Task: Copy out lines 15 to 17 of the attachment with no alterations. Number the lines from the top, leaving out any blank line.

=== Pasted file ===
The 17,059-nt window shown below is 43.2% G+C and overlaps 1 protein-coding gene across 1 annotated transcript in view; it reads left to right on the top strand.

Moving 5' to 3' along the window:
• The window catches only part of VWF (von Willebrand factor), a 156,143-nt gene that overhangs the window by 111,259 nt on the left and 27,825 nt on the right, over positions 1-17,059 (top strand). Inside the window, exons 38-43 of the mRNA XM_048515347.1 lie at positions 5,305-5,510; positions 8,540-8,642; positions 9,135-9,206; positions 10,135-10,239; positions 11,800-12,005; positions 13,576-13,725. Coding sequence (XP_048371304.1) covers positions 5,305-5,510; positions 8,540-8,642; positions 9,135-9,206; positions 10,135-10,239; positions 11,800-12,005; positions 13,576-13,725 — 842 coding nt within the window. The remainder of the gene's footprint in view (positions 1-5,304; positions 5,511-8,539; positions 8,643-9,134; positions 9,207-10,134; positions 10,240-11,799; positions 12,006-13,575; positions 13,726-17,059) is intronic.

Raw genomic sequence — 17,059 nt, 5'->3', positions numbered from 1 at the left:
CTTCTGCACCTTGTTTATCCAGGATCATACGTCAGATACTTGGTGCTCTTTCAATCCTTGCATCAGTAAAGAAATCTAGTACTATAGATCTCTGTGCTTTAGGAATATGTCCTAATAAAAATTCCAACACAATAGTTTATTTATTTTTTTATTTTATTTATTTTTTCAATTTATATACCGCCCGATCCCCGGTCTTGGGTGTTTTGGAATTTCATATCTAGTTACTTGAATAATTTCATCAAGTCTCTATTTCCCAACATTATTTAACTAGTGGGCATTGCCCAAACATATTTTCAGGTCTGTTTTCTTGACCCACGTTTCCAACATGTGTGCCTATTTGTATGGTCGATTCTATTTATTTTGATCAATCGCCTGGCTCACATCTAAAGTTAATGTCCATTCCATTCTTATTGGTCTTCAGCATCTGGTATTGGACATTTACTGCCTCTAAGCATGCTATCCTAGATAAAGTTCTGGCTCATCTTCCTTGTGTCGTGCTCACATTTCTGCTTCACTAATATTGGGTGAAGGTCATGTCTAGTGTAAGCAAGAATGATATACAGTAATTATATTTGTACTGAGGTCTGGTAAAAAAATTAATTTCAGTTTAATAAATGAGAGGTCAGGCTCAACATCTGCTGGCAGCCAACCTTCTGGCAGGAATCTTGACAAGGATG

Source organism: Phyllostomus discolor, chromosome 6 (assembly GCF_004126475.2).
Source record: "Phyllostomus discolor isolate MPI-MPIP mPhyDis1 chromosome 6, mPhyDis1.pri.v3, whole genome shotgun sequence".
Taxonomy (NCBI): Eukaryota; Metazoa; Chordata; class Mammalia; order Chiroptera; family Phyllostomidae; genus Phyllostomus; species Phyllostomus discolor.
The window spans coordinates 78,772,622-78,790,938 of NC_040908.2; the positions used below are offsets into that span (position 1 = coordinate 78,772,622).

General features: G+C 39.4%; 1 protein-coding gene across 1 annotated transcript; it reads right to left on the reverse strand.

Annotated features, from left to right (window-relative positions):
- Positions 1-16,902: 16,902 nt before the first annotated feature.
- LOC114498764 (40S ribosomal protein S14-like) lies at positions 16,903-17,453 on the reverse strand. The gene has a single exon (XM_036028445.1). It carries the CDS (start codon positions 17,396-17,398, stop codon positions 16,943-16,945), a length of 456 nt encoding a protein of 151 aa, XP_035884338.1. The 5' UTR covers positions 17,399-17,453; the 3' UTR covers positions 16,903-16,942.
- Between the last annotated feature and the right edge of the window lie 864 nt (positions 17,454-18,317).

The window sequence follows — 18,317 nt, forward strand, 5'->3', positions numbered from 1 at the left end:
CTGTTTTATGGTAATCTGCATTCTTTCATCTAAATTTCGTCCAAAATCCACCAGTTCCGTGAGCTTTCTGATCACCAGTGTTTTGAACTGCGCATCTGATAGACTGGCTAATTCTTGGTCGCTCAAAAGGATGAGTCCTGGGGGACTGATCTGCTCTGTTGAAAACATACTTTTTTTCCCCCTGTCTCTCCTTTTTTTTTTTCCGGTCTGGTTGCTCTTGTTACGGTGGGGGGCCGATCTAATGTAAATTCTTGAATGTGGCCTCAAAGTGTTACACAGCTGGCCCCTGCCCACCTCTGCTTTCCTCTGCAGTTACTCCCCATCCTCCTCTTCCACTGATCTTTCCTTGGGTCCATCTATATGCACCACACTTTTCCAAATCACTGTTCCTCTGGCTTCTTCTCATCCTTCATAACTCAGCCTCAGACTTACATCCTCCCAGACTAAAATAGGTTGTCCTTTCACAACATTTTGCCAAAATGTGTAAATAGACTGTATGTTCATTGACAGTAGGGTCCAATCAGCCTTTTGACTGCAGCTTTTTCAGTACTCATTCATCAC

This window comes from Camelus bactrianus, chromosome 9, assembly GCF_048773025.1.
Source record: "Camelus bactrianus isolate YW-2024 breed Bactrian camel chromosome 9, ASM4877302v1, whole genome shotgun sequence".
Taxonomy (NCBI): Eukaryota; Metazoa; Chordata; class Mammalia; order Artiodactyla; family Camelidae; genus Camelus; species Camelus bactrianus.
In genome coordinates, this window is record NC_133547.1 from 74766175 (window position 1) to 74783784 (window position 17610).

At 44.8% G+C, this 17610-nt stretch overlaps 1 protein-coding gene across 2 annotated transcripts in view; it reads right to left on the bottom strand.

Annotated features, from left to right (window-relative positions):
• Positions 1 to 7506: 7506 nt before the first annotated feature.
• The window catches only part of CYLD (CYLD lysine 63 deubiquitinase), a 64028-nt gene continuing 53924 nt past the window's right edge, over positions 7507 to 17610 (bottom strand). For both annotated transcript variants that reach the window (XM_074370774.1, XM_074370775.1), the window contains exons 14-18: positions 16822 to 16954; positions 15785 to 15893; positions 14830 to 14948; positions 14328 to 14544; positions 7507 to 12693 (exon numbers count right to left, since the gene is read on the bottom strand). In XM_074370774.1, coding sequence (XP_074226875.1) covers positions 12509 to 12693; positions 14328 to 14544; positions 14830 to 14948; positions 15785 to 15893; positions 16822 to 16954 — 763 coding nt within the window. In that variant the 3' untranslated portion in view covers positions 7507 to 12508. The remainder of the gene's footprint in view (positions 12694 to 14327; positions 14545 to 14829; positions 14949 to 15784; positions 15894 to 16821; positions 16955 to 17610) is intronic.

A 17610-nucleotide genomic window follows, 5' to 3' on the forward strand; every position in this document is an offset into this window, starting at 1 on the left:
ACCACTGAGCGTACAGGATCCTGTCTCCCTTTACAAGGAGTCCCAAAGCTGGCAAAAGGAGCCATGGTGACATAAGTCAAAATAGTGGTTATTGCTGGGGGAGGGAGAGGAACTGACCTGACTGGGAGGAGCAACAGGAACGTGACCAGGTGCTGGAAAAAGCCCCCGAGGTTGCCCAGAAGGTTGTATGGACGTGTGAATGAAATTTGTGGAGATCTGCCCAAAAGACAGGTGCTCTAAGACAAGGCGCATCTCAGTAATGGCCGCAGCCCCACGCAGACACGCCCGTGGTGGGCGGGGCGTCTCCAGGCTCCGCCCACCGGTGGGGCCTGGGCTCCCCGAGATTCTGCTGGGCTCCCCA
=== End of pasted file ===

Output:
The window sequence follows — 18,317 nt, forward strand, 5'->3', positions numbered from 1 at the left end:
CTGTTTTATGGTAATCTGCATTCTTTCATCTAAATTTCGTCCAAAATCCACCAGTTCCGTGAGCTTTCTGATCACCAGTGTTTTGAACTGCGCATCTGATAGACTGGCTAATTCTTGGTCGCTCAAAAGGATGAGTCCTGGGGGACTGATCTGCTCTGTTGAAAACATACTTTTTTTCCCCCTGTCTCTCCTTTTTTTTTTTCCGGTCTGGTTGCTCTTGTTACGGTGGGGGGCCGATCTAATGTAAATTCTTGAATGTGGCCTCAAAGTGTTACACAGCTGGCCCCTGCCCACCTCTGCTTTCCTCTGCAGTTACTCCCCATCCTCCTCTTCCACTGATCTTTCCTTGGGTCCATCTATATGCACCACACTTTTCCAAATCACTGTTCCTCTGGCTTCTTCTCATCCTTCATAACTCAGCCTCAGACTTACATCCTCCCAGACTAAAATAGGTTGTCCTTTCACAACATTTTGCCAAAATGTGTAAATAGACTGTATGTTCATTGACAGTAGGGTCCAATCAGCCTTTTGACTGCAGCTTTTTCAGTACTCATTCATCAC

This window comes from Camelus bactrianus, chromosome 9, assembly GCF_048773025.1.